He co-produced The Memphis Album (2007), recorded by Australian soul singer Guy Sebastian. Cropper also played guitar on the subsequent promotional tour, which was recorded and released two years later as The Memphis Tour. On March 2, 2008 Cropper and Sebastian were guests on the Vega Sunday Session with host Mark Gable from the rock band the Choirboys.[8] On July 29, 2008, Cropper and Felix Cavaliere released the album Nudge It Up A Notch. In August 2008, Cropper appeared at the Rhythm Festival alongside the Animals.[9]

On November 12, 2009, EMP/SFM presented Cropper with their "Founders Award." On October 17, 2010, Cropper was inducted into the Nashville Songwriters Hall of Fame.[10]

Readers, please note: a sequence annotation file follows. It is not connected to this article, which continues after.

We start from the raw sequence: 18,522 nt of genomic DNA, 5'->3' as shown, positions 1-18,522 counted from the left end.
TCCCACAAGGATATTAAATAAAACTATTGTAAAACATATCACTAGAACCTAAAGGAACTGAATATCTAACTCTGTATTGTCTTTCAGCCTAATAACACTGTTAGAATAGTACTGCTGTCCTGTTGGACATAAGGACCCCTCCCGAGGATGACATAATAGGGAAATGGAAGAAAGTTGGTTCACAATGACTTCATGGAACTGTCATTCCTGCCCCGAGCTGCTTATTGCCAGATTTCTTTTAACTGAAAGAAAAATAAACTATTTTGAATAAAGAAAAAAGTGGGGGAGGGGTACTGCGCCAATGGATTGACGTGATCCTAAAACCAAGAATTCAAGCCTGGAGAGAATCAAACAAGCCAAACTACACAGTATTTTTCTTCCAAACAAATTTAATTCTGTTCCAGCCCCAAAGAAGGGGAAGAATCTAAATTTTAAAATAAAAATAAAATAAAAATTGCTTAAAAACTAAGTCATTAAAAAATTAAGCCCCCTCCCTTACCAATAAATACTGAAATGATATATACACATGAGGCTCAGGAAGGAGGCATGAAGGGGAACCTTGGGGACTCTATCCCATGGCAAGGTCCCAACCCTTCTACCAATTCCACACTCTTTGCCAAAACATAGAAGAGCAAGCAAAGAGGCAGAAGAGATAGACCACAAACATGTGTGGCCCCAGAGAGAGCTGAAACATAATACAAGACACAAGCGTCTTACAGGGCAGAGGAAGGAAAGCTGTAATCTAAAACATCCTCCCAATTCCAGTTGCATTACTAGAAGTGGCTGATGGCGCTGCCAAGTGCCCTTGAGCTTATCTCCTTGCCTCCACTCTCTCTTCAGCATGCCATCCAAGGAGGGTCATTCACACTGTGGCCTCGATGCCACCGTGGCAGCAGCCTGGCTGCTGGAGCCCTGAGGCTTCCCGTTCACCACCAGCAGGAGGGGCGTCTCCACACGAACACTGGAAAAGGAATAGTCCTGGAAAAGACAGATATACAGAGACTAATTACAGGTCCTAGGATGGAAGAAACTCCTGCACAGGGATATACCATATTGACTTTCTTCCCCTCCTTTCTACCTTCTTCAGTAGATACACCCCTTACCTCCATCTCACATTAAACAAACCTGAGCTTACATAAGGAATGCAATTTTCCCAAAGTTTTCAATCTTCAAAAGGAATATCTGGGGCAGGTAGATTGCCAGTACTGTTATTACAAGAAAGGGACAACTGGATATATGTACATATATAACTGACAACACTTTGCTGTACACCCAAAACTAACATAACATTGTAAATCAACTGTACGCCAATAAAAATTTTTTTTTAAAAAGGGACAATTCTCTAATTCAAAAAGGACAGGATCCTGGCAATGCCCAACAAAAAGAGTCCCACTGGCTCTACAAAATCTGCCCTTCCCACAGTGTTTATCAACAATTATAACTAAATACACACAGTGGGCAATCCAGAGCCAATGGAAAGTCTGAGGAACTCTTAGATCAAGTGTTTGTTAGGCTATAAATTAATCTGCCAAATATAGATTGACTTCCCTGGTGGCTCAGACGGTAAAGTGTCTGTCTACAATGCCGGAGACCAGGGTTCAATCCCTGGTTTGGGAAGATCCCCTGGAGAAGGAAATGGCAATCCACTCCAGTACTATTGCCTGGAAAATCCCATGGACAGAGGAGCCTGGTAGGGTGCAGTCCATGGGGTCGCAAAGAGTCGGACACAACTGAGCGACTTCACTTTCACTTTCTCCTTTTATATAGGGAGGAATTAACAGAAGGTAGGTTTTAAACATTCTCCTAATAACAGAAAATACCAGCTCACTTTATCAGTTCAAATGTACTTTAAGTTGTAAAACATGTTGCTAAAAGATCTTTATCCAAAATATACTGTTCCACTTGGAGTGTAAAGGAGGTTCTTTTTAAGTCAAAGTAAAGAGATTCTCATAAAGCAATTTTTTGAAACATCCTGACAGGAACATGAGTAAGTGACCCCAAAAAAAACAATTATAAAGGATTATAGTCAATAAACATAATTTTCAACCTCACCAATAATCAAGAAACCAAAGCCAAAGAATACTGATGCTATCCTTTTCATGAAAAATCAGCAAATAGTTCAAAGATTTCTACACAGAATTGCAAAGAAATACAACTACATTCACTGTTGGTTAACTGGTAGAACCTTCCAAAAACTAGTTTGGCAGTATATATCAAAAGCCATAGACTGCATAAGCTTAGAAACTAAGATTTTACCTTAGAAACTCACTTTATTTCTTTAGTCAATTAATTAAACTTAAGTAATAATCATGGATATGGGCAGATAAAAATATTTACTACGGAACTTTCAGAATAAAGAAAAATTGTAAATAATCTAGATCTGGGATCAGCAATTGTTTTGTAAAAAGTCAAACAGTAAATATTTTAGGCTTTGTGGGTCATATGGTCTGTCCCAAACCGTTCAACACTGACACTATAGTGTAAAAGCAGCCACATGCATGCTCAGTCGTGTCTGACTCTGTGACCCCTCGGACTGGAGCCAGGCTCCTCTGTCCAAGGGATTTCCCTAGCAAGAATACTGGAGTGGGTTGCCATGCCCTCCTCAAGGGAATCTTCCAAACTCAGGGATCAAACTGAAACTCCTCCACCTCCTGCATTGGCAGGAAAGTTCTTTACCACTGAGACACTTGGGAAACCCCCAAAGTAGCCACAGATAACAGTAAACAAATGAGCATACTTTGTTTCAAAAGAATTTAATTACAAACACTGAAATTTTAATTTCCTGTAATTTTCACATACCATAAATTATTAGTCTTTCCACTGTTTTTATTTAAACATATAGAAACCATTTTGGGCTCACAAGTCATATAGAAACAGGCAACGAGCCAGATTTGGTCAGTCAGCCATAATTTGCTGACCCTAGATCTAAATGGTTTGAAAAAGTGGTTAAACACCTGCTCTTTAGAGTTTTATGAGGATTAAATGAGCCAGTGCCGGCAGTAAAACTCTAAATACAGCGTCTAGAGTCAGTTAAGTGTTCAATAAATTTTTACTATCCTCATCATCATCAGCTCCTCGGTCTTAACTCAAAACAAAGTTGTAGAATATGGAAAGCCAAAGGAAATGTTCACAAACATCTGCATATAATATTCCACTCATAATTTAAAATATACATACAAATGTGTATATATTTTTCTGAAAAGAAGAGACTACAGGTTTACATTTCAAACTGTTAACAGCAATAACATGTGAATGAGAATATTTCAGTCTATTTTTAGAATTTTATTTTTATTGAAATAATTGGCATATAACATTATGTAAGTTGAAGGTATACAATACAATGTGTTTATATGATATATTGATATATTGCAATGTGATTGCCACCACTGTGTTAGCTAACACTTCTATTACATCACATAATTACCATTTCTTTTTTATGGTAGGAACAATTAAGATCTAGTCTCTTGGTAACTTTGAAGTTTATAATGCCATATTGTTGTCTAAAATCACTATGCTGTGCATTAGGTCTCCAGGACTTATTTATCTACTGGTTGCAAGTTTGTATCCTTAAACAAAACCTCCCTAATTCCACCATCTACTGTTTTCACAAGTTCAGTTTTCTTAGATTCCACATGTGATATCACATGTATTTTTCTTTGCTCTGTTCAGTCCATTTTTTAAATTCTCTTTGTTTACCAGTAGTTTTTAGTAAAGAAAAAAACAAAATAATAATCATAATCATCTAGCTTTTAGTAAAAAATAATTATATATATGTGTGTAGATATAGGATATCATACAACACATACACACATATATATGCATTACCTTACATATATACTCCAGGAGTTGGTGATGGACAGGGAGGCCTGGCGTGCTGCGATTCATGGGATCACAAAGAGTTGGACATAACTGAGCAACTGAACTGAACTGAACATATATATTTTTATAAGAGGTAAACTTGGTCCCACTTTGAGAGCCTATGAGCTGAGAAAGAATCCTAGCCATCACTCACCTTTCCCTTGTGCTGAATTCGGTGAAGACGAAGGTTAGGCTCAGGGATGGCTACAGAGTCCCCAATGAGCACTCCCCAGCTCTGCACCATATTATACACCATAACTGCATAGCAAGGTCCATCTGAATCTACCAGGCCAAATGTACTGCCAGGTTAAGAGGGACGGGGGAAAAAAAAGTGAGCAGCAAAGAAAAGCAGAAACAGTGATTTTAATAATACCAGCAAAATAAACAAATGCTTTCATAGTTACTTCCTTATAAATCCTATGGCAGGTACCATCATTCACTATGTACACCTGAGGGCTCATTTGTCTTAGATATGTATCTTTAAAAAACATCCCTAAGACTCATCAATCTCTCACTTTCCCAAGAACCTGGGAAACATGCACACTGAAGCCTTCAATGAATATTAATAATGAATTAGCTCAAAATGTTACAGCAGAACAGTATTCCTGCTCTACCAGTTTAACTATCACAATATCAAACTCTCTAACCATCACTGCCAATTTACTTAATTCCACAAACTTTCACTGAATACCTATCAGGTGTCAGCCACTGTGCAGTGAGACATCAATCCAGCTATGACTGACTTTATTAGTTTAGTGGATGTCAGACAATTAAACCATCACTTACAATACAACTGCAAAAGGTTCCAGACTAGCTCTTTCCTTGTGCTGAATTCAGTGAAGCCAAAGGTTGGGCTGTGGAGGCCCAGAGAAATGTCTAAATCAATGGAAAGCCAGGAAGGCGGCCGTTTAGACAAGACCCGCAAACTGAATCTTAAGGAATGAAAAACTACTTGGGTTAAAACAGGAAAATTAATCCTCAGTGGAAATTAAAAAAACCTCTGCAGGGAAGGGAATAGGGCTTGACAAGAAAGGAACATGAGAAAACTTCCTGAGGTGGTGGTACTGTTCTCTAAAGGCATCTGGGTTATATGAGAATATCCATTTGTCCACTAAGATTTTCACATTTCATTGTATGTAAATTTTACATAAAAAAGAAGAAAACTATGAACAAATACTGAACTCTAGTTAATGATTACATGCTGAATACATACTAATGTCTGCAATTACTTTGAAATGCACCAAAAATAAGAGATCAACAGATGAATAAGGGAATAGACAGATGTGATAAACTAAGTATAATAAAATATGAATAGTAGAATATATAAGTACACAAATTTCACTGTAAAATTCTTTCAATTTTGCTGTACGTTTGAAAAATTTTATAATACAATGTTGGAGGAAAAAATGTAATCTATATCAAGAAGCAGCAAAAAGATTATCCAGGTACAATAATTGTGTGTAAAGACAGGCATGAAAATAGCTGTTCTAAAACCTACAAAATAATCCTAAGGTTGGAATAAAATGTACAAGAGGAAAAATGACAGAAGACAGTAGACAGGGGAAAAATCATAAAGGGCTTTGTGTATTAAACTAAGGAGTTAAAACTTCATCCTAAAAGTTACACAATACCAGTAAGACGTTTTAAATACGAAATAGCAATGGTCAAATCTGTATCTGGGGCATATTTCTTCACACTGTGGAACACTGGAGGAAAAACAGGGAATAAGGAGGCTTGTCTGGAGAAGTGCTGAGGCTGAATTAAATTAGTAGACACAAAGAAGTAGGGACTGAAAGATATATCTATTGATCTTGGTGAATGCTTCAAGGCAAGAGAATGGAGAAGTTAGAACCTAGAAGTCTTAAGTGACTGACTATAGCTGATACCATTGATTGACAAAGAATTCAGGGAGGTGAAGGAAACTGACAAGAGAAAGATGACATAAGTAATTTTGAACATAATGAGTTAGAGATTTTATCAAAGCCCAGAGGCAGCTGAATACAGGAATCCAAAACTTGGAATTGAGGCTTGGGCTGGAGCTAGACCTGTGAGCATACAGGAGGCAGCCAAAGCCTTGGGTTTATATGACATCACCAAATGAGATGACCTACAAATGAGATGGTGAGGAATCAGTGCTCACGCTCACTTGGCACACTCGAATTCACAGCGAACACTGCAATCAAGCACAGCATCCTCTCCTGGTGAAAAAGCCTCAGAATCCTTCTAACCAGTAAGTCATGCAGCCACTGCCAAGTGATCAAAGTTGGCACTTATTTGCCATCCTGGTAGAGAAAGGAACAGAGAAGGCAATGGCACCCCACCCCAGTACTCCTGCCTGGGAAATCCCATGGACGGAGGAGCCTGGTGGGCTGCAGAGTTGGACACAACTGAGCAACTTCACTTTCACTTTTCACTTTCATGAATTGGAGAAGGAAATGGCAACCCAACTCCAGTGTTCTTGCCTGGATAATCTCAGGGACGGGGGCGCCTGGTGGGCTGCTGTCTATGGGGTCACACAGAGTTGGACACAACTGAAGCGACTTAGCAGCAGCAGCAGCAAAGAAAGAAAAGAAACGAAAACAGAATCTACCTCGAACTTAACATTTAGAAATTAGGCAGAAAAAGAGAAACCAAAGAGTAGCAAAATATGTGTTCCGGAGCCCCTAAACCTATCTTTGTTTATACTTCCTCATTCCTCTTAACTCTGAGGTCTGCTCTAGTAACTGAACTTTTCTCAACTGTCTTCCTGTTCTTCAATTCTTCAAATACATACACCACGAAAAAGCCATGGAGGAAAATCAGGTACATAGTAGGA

On August 9, 2011, Cropper released the album Dedicated which was his tribute to the "5" Royales. In 2013 he was a special guest at selected concerts as part of Peter Frampton's Guitar Circus Tour, including the first performance which featured Frampton, Robert Cray and Vince Gill.[11]

In April 2013, Cropper appeared with Jones, Matt "Guitar" Murphy, as well as Booker T. & the MG's at Eric Clapton's 4th Crossroads Guitar Festival at Madison Square Garden in New York City.


  • 1969: With a Little Help from My Friends[12]
  • 1969: Jammed Together (with Albert King and Pops Staples)[13]
  • 1971: This Is ... Steve Cropper & His Friends (compilation of With a Little Help from My Friends and Jammed Together, released in France only)
  • 1981: Playin' My Thang
  • 1982: Night After Night